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18.12.2015 21:09 - Encyclopedia Largest prehistoric animals Vol.1 Vertebrates part2 Birds Ch.3 Flying giants-which is the largest flying bird
Автор: valentint Категория: Забавление   
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Последна промяна: 01.07.2019 13:19

Battle of the Big Birds

P. sandersi‘s size puts it just ahead of Argentavis, previously considered the largest bird known. Argentavis, distantly related to today’s Andean condor, ruled the skies over South America 6-8 million years ago and had a wingspan of about 23 feet.

Researchers analyzing P. sandersi note that fossils of the massive bird and its relatives have been found on all seven continents, indicating that the animals were successful for millions of years. Their sudden disappearance from the fossil record some 3 million years ago remains a mystery, but reminds us that no animal is too big to fail.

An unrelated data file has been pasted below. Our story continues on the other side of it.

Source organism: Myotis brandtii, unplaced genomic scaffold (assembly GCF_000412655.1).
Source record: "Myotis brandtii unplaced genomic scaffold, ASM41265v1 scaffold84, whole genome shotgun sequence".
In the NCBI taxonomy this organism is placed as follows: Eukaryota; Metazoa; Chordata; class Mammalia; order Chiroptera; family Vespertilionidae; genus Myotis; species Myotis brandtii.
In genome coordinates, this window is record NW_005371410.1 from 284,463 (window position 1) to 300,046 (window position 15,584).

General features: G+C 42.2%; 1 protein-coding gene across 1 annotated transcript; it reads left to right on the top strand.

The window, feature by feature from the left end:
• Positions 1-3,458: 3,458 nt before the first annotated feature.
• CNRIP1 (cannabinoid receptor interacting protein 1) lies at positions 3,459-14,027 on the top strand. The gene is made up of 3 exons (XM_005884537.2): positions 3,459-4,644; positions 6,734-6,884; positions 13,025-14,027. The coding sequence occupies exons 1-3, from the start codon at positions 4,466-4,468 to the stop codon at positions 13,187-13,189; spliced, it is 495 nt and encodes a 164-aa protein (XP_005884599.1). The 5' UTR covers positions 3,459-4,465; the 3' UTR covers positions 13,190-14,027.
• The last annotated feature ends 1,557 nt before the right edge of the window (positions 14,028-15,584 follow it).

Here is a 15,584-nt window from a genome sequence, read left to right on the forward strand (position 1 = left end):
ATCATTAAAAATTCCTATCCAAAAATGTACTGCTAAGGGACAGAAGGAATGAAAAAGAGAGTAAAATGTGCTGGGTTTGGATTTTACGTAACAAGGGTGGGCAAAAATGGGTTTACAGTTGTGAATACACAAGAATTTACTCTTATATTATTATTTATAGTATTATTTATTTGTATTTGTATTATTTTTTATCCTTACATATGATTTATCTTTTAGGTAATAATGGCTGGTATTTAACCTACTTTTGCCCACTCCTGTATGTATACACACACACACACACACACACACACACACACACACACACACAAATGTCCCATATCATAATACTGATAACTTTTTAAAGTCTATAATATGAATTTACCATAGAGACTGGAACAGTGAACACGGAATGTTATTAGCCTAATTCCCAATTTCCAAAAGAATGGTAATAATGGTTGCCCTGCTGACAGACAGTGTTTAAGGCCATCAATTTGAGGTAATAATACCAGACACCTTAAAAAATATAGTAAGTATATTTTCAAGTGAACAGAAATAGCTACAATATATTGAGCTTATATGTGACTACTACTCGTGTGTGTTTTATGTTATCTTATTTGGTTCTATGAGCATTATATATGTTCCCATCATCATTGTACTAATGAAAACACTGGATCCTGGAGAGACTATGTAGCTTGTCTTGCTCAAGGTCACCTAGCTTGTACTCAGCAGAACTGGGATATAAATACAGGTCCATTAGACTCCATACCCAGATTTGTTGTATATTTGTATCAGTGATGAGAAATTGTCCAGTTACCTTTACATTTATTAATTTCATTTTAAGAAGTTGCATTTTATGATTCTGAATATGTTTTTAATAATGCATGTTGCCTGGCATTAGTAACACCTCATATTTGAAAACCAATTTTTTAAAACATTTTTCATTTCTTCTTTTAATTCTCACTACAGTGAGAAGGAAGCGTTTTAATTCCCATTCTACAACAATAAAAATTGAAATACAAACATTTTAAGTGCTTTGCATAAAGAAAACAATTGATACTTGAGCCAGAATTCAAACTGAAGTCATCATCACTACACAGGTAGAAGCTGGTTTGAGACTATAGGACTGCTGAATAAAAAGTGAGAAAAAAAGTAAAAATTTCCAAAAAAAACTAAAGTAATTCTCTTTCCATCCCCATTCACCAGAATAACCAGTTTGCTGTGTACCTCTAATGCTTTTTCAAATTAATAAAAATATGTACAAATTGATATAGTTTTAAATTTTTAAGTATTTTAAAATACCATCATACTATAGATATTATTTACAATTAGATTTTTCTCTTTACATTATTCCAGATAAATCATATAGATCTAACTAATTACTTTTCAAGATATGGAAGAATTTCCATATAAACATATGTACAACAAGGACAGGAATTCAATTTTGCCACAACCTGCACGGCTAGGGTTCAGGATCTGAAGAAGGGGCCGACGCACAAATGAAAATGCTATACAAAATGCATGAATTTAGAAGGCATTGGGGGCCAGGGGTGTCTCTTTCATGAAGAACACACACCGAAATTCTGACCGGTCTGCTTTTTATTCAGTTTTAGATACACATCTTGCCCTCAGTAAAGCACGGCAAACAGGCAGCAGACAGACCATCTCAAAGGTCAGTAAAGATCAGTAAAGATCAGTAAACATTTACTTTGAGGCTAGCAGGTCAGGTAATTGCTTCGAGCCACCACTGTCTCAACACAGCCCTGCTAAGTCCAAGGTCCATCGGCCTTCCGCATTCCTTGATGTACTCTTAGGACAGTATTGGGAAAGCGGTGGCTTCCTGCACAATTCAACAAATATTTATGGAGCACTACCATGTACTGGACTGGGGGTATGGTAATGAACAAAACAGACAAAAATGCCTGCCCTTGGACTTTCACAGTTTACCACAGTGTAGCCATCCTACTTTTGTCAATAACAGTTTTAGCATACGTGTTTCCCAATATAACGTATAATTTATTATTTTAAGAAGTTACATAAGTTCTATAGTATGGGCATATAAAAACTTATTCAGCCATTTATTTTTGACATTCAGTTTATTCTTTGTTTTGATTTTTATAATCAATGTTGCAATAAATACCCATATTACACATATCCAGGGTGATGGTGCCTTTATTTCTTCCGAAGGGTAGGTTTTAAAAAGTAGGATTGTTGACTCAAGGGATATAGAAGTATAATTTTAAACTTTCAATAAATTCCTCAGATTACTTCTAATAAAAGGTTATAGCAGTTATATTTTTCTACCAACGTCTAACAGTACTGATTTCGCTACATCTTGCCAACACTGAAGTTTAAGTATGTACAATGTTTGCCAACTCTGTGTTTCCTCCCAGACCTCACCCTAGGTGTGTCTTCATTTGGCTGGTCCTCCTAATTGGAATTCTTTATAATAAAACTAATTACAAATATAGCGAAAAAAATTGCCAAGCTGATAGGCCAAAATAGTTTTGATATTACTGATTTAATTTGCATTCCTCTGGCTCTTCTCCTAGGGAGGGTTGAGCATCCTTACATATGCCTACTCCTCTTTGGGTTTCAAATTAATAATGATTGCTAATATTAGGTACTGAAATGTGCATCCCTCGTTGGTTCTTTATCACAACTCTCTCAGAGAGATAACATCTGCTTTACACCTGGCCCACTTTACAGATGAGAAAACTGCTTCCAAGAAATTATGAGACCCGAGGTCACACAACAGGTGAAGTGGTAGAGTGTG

However, it is worth noting that not all individuals of a species reach their kind’s maximum size once fully gown, so a rougher wingspan estimate of anywhere between 20 and 24 feet for both Argentavis and Pelagornis sandersi is probably a much safer and fairer assumption. Indeed, it is unlikely that we have found the very largest specimen of either species, so the title of ‘largest flying bird ever’ may yet change hands (wings?) multiple times in the future. It is also worth noting that Argentavis is considered to have been significantly heavier than Pelagornis (70 kg to 40kg respectively), making ‘largest’ claims based purely on wingspan appear somewhat disingenuous.

Neither bird comes close to the largest pterosaurs, however. The supersized reptile gliders of the Arzhdarcidae family had wingspans of 35 feet or more. Like the rest of Earth’s megafauna at the time, however, the pterosaurs perished at the end of the Cretaceous, 65 million years ago.


The largest flight-capable bird was Argentavis magnificens which a wingspan of 8.3 m (27 ft), and a body weight of 110 kg (240 lb).